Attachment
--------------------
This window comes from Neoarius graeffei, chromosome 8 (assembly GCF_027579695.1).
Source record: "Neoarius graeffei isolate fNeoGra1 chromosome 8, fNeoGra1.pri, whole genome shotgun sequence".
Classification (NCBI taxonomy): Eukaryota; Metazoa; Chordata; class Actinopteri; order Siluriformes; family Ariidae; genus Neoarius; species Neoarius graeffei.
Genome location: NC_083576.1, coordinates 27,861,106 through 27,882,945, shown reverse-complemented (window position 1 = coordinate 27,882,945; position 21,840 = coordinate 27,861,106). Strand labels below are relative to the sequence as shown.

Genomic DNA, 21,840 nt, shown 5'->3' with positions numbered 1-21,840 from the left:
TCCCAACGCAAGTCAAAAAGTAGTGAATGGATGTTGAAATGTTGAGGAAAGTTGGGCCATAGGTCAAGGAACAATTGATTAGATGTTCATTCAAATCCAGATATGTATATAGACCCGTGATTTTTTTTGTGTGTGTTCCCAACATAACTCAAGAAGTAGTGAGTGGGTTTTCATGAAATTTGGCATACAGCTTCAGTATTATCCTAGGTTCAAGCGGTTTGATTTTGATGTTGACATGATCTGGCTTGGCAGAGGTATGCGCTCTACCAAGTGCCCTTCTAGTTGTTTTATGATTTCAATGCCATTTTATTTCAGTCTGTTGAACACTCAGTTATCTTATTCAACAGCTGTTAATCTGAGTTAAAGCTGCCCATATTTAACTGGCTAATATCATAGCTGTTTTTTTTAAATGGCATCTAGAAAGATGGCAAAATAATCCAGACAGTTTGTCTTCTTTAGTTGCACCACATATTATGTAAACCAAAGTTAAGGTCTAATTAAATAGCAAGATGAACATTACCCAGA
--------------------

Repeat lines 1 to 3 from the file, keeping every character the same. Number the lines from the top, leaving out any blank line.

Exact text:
This window comes from Neoarius graeffei, chromosome 8 (assembly GCF_027579695.1).
Source record: "Neoarius graeffei isolate fNeoGra1 chromosome 8, fNeoGra1.pri, whole genome shotgun sequence".
Classification (NCBI taxonomy): Eukaryota; Metazoa; Chordata; class Actinopteri; order Siluriformes; family Ariidae; genus Neoarius; species Neoarius graeffei.